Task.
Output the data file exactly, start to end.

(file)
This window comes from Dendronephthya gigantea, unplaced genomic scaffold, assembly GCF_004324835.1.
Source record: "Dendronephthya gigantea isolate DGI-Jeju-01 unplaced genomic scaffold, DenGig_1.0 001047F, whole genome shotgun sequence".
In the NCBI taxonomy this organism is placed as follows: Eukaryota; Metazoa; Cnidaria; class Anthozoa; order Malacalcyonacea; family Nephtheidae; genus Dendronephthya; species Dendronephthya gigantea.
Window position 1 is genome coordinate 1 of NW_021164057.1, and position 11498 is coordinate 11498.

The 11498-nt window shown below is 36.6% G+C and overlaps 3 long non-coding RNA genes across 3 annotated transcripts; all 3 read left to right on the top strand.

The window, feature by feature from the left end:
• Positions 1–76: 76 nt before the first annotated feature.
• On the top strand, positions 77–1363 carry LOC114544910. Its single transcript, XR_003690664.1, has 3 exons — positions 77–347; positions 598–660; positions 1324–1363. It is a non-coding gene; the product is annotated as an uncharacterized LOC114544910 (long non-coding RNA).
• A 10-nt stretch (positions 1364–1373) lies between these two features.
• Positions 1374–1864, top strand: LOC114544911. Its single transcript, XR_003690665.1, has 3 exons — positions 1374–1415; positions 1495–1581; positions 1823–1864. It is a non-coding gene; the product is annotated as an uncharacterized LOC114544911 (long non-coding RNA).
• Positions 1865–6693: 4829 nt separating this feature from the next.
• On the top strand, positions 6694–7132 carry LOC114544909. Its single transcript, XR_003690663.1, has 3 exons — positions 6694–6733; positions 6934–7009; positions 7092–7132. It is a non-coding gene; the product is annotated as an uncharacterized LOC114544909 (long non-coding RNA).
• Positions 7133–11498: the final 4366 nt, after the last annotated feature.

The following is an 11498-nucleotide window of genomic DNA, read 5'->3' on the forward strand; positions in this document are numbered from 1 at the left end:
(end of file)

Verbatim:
This window comes from Dendronephthya gigantea, unplaced genomic scaffold, assembly GCF_004324835.1.
Source record: "Dendronephthya gigantea isolate DGI-Jeju-01 unplaced genomic scaffold, DenGig_1.0 001047F, whole genome shotgun sequence".
In the NCBI taxonomy this organism is placed as follows: Eukaryota; Metazoa; Cnidaria; class Anthozoa; order Malacalcyonacea; family Nephtheidae; genus Dendronephthya; species Dendronephthya gigantea.
Window position 1 is genome coordinate 1 of NW_021164057.1, and position 11498 is coordinate 11498.

The 11498-nt window shown below is 36.6% G+C and overlaps 3 long non-coding RNA genes across 3 annotated transcripts; all 3 read left to right on the top strand.

The window, feature by feature from the left end:
• Positions 1–76: 76 nt before the first annotated feature.
• On the top strand, positions 77–1363 carry LOC114544910. Its single transcript, XR_003690664.1, has 3 exons — positions 77–347; positions 598–660; positions 1324–1363. It is a non-coding gene; the product is annotated as an uncharacterized LOC114544910 (long non-coding RNA).
• A 10-nt stretch (positions 1364–1373) lies between these two features.
• Positions 1374–1864, top strand: LOC114544911. Its single transcript, XR_003690665.1, has 3 exons — positions 1374–1415; positions 1495–1581; positions 1823–1864. It is a non-coding gene; the product is annotated as an uncharacterized LOC114544911 (long non-coding RNA).
• Positions 1865–6693: 4829 nt separating this feature from the next.
• On the top strand, positions 6694–7132 carry LOC114544909. Its single transcript, XR_003690663.1, has 3 exons — positions 6694–6733; positions 6934–7009; positions 7092–7132. It is a non-coding gene; the product is annotated as an uncharacterized LOC114544909 (long non-coding RNA).
• Positions 7133–11498: the final 4366 nt, after the last annotated feature.

The following is an 11498-nucleotide window of genomic DNA, read 5'->3' on the forward strand; positions in this document are numbered from 1 at the left end: